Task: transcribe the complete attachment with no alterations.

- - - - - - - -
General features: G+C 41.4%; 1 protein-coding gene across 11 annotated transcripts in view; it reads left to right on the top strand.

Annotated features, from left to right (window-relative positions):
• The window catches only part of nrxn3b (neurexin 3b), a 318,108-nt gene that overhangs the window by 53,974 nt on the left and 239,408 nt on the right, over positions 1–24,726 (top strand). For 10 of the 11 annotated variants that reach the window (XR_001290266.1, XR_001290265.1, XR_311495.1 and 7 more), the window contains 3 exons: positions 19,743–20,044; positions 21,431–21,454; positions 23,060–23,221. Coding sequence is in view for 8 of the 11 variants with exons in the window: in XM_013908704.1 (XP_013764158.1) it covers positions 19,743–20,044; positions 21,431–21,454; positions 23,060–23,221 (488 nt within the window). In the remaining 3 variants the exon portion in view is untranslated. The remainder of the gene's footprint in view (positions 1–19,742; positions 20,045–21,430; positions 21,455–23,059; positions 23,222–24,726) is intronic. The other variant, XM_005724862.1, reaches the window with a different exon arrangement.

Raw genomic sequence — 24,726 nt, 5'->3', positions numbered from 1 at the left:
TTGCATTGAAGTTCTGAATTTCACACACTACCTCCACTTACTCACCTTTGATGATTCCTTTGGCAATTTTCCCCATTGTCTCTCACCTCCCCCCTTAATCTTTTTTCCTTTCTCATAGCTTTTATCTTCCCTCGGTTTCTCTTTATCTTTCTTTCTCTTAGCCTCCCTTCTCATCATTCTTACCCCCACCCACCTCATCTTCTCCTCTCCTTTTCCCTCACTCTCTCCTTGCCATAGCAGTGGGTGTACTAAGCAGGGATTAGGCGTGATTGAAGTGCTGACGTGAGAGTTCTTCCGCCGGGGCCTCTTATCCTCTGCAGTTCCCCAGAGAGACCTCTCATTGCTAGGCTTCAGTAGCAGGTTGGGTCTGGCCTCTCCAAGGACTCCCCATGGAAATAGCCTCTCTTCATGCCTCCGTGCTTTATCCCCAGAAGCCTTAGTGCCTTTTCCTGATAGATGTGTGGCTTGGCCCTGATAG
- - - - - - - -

General features: G+C 41.4%; 1 protein-coding gene across 11 annotated transcripts in view; it reads left to right on the top strand.

Annotated features, from left to right (window-relative positions):
• The window catches only part of nrxn3b (neurexin 3b), a 318,108-nt gene that overhangs the window by 53,974 nt on the left and 239,408 nt on the right, over positions 1–24,726 (top strand). For 10 of the 11 annotated variants that reach the window (XR_001290266.1, XR_001290265.1, XR_311495.1 and 7 more), the window contains 3 exons: positions 19,743–20,044; positions 21,431–21,454; positions 23,060–23,221. Coding sequence is in view for 8 of the 11 variants with exons in the window: in XM_013908704.1 (XP_013764158.1) it covers positions 19,743–20,044; positions 21,431–21,454; positions 23,060–23,221 (488 nt within the window). In the remaining 3 variants the exon portion in view is untranslated. The remainder of the gene's footprint in view (positions 1–19,742; positions 20,045–21,430; positions 21,455–23,059; positions 23,222–24,726) is intronic. The other variant, XM_005724862.1, reaches the window with a different exon arrangement.

Raw genomic sequence — 24,726 nt, 5'->3', positions numbered from 1 at the left:
TTGCATTGAAGTTCTGAATTTCACACACTACCTCCACTTACTCACCTTTGATGATTCCTTTGGCAATTTTCCCCATTGTCTCTCACCTCCCCCCTTAATCTTTTTTCCTTTCTCATAGCTTTTATCTTCCCTCGGTTTCTCTTTATCTTTCTTTCTCTTAGCCTCCCTTCTCATCATTCTTACCCCCACCCACCTCATCTTCTCCTCTCCTTTTCCCTCACTCTCTCCTTGCCATAGCAGTGGGTGTACTAAGCAGGGATTAGGCGTGATTGAAGTGCTGACGTGAGAGTTCTTCCGCCGGGGCCTCTTATCCTCTGCAGTTCCCCAGAGAGACCTCTCATTGCTAGGCTTCAGTAGCAGGTTGGGTCTGGCCTCTCCAAGGACTCCCCATGGAAATAGCCTCTCTTCATGCCTCCGTGCTTTATCCCCAGAAGCCTTAGTGCCTTTTCCTGATAGATGTGTGGCTTGGCCCTGATAG